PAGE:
I’d been anticipating this past Saturday evening for weeks, as I would get to dance the night away in semi-formal glory. I’d found the perfect dress, in an awesome color. I choose shoes to kick off and a matching bag, and I spent some time getting all gussied up. I felt like a million bucks, and I was ready to par-tay. Imagine my shock and dismay when, just as the party was warming up, another woman arrived in a dress that was very similar to mine. Her dress had so many of the qualities I thought were unique to my own—style, classiness, and a je ne sais quoi that I can only describe as a radiant badassery. How could this have happened?
Naturally, as soon as this woman and I saw one another, we each felt a sense of deep shame. The headline practically wrote itself: Who Wore It Best? And the tagline followed, as if decreed from on high: Fashion Faux Pas. The question was—who would leave the party triumphant, and who would hang her head, allowing a shame that should have remained private to become oh so very public?
I did my best to have a good time. I drank wine, to clear my head. I ate some fabulous cupcakes and chocolate-covered strawberries. I danced like no one was watching. But nothing could assuage the pain of knowing that I might not be the one who wore it best.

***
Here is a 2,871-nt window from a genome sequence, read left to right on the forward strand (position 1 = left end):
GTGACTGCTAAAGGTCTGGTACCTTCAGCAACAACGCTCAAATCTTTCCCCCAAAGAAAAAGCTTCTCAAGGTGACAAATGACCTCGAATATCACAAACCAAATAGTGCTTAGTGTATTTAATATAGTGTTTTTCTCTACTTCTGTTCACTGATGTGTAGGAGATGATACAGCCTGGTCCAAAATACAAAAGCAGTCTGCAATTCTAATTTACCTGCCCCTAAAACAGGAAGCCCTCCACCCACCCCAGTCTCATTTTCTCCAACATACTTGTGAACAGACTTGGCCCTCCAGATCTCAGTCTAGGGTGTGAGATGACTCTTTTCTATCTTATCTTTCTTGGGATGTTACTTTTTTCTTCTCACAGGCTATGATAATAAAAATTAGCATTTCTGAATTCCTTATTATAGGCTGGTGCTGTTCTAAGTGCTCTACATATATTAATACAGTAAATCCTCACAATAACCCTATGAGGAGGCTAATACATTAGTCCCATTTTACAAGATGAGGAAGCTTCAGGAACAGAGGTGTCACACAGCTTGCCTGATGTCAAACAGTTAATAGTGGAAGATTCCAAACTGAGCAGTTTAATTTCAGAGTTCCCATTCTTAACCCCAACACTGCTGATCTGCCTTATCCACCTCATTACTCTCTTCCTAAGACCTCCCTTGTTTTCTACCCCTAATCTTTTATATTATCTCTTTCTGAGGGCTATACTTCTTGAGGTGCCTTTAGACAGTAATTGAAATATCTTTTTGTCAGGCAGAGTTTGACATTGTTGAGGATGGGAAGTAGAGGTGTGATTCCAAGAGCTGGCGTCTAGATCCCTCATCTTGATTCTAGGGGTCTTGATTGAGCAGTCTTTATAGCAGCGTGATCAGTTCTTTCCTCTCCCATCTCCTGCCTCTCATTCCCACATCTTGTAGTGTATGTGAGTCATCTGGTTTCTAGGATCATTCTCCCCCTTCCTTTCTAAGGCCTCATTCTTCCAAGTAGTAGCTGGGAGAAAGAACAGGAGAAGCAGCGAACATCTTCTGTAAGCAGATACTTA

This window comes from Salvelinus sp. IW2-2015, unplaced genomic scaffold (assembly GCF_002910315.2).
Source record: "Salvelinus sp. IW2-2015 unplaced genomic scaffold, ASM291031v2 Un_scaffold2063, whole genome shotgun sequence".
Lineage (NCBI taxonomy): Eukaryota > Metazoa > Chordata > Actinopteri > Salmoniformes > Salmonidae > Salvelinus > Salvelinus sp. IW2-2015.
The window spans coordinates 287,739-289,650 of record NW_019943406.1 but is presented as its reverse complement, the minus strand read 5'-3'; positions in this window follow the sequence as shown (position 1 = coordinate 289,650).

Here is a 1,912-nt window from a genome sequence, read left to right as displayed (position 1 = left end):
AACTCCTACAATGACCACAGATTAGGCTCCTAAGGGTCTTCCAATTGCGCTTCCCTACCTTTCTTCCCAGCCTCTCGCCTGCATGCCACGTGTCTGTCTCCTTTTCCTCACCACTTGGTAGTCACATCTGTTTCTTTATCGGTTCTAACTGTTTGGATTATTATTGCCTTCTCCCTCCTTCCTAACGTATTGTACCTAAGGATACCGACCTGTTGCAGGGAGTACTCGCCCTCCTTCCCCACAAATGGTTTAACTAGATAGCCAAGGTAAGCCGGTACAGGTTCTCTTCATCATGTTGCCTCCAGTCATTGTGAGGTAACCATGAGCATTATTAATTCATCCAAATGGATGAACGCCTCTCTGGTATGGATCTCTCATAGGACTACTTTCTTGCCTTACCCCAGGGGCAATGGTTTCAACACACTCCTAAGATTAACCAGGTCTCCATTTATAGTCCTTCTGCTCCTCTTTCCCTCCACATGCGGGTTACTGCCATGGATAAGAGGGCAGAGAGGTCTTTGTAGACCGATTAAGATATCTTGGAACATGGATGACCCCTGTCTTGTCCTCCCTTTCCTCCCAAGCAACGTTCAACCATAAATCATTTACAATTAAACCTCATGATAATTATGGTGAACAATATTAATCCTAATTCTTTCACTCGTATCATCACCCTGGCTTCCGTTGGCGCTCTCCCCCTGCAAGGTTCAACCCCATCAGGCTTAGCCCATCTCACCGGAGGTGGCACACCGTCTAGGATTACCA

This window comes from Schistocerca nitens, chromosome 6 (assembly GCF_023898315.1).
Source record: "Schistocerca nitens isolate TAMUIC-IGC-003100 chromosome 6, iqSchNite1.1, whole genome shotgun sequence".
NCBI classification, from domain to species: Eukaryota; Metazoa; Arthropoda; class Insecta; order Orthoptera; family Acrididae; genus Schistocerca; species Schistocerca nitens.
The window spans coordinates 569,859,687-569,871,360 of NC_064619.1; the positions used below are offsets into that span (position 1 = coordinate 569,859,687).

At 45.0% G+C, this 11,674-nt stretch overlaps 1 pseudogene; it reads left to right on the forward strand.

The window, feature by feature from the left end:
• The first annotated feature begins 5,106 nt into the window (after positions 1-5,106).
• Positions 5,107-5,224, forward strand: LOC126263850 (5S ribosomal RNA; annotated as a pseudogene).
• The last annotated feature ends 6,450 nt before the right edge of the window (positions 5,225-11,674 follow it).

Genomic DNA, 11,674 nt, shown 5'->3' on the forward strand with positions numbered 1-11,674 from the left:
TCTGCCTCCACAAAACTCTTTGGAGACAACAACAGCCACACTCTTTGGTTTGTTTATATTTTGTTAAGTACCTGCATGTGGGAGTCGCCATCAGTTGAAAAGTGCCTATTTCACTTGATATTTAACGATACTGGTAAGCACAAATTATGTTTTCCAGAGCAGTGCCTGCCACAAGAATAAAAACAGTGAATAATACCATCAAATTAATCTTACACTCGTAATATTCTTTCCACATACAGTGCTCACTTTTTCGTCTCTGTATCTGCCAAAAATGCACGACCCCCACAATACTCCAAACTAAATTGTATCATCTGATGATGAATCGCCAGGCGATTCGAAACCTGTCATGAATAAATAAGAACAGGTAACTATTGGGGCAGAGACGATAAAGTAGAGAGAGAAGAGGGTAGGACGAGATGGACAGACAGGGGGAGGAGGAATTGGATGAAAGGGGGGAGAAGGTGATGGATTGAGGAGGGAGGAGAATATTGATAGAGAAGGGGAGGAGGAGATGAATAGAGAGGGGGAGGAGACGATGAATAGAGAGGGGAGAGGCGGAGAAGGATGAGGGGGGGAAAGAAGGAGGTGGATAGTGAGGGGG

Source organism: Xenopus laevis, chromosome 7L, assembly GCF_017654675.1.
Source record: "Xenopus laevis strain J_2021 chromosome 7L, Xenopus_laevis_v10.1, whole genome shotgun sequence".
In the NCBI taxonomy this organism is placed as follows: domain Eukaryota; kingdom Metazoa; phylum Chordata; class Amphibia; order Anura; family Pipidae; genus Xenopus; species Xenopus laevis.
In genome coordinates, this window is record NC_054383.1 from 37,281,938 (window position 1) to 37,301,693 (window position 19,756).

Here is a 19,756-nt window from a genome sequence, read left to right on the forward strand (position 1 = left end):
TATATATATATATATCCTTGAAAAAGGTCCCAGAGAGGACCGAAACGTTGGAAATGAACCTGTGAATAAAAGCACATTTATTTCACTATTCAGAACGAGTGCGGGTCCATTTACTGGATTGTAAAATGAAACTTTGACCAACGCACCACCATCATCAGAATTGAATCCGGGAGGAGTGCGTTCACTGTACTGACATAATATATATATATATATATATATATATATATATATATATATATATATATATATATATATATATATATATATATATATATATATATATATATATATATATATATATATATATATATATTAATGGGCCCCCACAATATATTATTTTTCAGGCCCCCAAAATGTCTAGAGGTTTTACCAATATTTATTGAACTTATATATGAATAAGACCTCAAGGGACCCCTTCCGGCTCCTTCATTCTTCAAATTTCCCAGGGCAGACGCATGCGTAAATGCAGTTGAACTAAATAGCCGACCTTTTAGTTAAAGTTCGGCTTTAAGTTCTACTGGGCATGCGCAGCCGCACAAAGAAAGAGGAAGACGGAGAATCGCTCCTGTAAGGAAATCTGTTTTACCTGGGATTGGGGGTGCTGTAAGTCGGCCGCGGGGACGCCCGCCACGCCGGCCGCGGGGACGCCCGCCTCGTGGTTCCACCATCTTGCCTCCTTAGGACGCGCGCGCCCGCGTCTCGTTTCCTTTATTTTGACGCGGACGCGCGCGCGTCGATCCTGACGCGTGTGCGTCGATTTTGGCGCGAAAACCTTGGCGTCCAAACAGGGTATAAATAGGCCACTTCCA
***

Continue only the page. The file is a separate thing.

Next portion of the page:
My rival had some clear advantages: first, and most importantly, she is younger than I. Much to my chagrin, I have became part of the over 40 set. Also, I am a mother and my rival is not. This, I knew, was a major mark against me. It wouldn’t take long for someone to find a picture of me in mom jeans. And what if people found out that, instead of losing my baby weight in the standard five days, it had taken me more like a mortifying five years? Oh, the angst.
In an effort to improve my standing, I danced next to younger men. Perhaps people would think I was a cougar. I knew my husband wouldn’t mind. If I wasn’t a cougar, surely I would become a MILF. Maybe even a trophy wife! Yes. Here, I was sure, was my path to victory.
Once, in a moment of pure abandon, I danced next to my rival. We even linked arms and spun around a bit. But we weren’t fooling anyone. We both knew what was coming, as inevitable as menses and taxes: The Fashion Face-Off.
At the end of the evening, we took a deep breath, made eye contact, and knew the deep and undeniable truth: we both rocked it like a hurricane. Oh, yeah we did.
From that truth flowed another: every woman there rocked her outfit like a hurricane. We are all beautiful, inside and out, and it showed.
My former rival and I embraced one another in all our shining glory. It was the beginning of a beautiful friendship.